ear infra red spectroscopy (NIRS) is of interest for chemical and structural analysis in cells, tissues and organs. We describe simplified instrumentation aimed at clinical applications. This is a four-wavelength system (735nm, 760nm, 810nm and 850nm) for tissue oxygenation measurement, using light-emitting diodes (LED) as light sources and a sensitive photodiode (OPT101) detector.
testing was done using ink solutions of varying concentrations and the NIRS instrument results were compared with those from a spectrophotometer. Changes in chromophore concentration were calculated using the modified Lambert-Beer Law together with the application of Diffusion Theory. The
results showed good correlation between the new instrument and the laboratory standard at all four wavelengths. We examined the
performance in the diffuse reflectance mode on the adult forearm. In arterial occlusion experiments and saw the expected changes in the values of HHb and HbO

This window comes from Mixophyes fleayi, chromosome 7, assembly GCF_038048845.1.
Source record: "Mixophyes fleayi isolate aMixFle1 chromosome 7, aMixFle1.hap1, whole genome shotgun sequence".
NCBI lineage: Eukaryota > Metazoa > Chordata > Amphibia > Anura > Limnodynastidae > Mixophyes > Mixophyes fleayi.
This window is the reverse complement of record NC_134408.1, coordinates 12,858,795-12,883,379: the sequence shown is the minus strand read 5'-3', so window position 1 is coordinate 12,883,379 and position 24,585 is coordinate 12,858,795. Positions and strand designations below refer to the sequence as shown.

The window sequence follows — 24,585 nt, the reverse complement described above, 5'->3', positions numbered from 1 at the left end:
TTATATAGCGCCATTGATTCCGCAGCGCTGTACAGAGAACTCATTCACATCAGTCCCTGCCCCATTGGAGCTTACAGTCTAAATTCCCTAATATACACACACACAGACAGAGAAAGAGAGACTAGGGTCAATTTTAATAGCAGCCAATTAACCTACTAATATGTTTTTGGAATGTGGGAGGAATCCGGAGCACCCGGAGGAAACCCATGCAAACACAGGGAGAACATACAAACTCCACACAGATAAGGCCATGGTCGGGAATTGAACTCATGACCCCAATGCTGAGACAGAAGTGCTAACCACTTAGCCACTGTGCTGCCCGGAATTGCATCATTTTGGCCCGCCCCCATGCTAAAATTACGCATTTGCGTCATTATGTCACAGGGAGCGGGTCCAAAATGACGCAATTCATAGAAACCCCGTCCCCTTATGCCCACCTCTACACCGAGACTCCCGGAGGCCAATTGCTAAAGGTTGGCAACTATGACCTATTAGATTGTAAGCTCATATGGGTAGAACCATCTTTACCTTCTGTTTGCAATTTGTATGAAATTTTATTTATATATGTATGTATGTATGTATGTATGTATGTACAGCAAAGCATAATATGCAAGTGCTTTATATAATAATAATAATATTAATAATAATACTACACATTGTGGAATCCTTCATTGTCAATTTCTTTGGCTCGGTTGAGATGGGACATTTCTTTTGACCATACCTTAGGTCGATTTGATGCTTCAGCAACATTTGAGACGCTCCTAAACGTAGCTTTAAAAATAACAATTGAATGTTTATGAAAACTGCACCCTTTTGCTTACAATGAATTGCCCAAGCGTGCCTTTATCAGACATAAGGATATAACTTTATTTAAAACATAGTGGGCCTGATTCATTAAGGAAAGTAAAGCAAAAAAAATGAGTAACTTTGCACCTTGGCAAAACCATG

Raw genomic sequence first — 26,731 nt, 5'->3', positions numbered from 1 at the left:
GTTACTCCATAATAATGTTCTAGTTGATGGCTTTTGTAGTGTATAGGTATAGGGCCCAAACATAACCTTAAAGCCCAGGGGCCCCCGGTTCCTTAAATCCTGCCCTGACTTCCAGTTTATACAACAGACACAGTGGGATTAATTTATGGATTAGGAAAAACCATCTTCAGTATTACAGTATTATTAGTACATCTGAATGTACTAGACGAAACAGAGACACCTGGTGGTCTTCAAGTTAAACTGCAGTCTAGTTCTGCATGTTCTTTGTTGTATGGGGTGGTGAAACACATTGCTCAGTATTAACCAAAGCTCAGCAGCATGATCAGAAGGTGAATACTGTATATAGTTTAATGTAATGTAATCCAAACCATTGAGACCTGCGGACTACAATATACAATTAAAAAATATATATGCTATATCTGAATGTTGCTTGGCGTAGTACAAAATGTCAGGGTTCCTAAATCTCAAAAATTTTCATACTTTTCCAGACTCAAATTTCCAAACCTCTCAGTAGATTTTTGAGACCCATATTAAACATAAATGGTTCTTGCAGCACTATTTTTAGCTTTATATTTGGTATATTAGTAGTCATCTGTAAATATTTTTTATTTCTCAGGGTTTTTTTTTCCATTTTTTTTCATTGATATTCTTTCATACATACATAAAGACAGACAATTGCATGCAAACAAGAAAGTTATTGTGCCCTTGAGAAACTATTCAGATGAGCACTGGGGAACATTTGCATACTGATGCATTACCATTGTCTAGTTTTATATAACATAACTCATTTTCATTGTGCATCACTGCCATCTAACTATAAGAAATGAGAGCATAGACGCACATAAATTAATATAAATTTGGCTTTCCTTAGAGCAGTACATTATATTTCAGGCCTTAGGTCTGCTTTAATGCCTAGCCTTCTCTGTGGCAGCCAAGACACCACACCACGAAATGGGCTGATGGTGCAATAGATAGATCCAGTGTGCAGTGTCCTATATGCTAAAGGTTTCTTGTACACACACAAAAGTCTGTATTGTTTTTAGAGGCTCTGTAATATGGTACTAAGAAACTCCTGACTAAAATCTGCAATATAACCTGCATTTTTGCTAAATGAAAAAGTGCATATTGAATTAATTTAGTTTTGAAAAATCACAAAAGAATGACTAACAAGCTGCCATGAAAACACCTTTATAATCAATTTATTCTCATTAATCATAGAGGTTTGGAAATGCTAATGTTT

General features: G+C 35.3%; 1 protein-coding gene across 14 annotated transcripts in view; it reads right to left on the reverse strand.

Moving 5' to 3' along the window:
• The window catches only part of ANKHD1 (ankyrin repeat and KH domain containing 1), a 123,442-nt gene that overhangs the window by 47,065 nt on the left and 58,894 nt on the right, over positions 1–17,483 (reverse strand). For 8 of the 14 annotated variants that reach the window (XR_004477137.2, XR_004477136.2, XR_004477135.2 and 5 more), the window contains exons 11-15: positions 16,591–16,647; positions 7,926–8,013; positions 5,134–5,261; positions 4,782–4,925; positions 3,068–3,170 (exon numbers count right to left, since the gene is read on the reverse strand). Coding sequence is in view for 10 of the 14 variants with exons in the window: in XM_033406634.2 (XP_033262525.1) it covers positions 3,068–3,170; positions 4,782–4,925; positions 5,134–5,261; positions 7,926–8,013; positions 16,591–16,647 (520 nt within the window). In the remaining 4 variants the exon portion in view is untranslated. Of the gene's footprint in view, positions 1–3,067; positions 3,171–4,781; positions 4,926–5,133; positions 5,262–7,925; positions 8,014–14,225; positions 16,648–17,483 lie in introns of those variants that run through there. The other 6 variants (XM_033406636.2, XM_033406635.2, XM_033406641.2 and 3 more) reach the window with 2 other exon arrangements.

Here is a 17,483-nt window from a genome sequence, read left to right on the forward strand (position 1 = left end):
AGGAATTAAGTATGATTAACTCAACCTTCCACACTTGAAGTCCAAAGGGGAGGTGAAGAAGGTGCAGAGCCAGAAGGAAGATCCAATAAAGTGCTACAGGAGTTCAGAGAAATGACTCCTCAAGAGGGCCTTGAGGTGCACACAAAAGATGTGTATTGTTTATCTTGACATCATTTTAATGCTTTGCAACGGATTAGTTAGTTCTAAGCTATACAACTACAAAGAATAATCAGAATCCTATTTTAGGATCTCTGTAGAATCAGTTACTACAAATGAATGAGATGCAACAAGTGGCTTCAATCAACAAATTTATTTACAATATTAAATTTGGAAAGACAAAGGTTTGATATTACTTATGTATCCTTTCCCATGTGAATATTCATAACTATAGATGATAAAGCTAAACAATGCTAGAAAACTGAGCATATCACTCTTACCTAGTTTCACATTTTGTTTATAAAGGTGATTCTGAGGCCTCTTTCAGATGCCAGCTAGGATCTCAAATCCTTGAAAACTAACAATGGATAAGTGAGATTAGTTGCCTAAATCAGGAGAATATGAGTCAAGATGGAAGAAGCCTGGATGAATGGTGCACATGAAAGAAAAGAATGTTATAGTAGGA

. We investigated the spatial sensitivity of the instrument by varying the source-detector spacing from 20mm to 35mm also with arterial occlusion. There were progressive changes in HHb concentration, with return to baseline after occlusion. For spacings of 20mm and 22mm the HHb changes were much smaller than those seen at spacings of 25mm, 29mm, 30mm and 35mm. This is because at the smaller spacings a more superficial layer of skin is interrogated and this has a lower blood volume than the deeper sections seen for higher spacings. The simplified instrument has performance that is adequate for diffuse reflectance measurements and could be useful in some clinical applications.